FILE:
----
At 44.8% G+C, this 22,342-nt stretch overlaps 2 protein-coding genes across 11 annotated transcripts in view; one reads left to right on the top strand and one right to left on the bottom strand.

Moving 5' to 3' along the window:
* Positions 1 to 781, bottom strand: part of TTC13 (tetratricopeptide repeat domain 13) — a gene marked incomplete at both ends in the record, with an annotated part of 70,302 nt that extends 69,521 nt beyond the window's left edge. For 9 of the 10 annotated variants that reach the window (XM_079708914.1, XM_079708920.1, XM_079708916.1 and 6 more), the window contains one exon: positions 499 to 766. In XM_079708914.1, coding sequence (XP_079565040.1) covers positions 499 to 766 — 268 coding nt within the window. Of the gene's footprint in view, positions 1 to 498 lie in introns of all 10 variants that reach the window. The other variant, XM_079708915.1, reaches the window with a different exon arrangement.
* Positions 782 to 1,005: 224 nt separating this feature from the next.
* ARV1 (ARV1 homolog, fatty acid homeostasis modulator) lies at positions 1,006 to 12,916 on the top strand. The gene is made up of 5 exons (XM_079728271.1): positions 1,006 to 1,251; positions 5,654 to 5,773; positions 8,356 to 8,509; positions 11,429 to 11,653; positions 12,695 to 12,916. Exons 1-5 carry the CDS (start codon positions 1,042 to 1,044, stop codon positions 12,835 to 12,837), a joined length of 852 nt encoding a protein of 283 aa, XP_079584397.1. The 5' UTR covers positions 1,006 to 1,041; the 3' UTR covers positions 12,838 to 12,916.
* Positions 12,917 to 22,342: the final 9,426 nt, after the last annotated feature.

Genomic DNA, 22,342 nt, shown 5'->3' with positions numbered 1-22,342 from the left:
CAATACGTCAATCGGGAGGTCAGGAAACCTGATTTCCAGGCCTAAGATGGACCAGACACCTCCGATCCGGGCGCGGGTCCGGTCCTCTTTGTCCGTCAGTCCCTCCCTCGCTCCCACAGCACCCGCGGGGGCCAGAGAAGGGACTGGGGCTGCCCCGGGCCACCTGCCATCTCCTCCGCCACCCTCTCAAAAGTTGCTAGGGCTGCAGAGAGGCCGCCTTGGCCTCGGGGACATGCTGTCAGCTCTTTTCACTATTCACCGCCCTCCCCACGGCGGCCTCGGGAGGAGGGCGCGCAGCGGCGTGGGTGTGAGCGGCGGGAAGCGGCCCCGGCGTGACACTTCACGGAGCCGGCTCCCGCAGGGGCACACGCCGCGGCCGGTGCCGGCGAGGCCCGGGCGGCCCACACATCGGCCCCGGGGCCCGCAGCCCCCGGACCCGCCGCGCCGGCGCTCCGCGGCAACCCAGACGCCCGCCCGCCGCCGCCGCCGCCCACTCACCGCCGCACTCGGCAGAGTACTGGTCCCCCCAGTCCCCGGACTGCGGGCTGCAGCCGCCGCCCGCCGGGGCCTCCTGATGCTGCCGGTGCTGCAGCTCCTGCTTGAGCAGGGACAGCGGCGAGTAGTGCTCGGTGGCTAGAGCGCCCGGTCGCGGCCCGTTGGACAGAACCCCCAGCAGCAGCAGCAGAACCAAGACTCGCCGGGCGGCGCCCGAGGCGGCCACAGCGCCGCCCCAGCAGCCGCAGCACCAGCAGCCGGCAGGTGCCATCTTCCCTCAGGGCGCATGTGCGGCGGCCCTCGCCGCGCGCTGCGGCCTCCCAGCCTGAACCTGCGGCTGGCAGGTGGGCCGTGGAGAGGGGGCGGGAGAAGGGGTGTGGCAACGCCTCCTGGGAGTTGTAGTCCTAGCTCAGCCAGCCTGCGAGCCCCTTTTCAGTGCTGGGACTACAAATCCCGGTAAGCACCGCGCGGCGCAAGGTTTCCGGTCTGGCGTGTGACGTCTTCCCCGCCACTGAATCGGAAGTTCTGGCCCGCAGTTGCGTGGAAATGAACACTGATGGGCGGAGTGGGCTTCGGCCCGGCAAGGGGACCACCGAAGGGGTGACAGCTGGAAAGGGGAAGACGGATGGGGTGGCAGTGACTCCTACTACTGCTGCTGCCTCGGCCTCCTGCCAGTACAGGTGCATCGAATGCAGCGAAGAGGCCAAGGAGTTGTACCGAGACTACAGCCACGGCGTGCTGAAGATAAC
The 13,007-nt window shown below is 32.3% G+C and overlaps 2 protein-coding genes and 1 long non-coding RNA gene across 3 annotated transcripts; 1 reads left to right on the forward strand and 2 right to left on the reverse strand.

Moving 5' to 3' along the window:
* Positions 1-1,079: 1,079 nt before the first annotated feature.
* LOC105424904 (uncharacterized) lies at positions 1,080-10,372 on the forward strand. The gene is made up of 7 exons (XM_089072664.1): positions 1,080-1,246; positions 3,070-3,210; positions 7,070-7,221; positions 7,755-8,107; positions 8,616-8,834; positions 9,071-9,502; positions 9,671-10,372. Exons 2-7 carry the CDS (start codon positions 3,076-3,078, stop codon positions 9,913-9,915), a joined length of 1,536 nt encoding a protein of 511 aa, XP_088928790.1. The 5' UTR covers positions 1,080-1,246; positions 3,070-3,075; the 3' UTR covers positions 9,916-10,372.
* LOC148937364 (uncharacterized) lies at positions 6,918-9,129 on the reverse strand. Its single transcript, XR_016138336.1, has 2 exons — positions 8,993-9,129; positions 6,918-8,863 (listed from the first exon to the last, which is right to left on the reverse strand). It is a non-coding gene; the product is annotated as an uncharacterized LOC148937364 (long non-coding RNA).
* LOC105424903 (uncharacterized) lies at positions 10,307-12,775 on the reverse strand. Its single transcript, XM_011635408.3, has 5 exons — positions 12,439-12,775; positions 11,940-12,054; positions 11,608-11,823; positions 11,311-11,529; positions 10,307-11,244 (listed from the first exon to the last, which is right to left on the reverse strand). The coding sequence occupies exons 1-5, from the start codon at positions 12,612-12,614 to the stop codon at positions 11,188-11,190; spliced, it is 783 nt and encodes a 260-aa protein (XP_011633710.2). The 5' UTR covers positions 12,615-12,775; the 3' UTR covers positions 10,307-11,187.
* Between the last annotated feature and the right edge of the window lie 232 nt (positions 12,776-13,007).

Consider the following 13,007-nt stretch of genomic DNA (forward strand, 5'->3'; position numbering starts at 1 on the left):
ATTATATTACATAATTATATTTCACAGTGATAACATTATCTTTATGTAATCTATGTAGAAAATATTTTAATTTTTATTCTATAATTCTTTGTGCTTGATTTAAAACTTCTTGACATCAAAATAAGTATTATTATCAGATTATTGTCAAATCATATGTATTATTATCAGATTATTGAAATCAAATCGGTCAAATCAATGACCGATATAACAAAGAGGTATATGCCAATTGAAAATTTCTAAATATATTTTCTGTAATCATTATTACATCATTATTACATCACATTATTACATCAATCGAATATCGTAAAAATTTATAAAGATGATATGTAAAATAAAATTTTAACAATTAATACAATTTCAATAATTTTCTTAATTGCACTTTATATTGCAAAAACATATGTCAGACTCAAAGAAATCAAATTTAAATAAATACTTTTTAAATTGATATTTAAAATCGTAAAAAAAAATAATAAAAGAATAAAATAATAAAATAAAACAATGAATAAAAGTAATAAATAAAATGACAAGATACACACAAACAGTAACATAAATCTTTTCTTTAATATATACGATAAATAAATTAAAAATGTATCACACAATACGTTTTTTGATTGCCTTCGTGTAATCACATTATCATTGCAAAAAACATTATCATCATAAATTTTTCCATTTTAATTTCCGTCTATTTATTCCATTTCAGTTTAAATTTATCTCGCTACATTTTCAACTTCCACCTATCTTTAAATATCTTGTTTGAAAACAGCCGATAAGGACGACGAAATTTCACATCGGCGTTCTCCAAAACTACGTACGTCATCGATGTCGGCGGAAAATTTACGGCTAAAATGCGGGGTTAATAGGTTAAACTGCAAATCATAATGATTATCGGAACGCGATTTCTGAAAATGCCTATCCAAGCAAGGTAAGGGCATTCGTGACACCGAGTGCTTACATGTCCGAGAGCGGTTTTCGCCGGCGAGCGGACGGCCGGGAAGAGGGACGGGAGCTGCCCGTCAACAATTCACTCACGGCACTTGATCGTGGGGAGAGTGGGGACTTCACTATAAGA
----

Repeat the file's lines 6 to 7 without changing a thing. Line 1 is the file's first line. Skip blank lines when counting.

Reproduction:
* Positions 12,917 to 22,342: the final 9,426 nt, after the last annotated feature.

Genomic DNA, 22,342 nt, shown 5'->3' with positions numbered 1-22,342 from the left: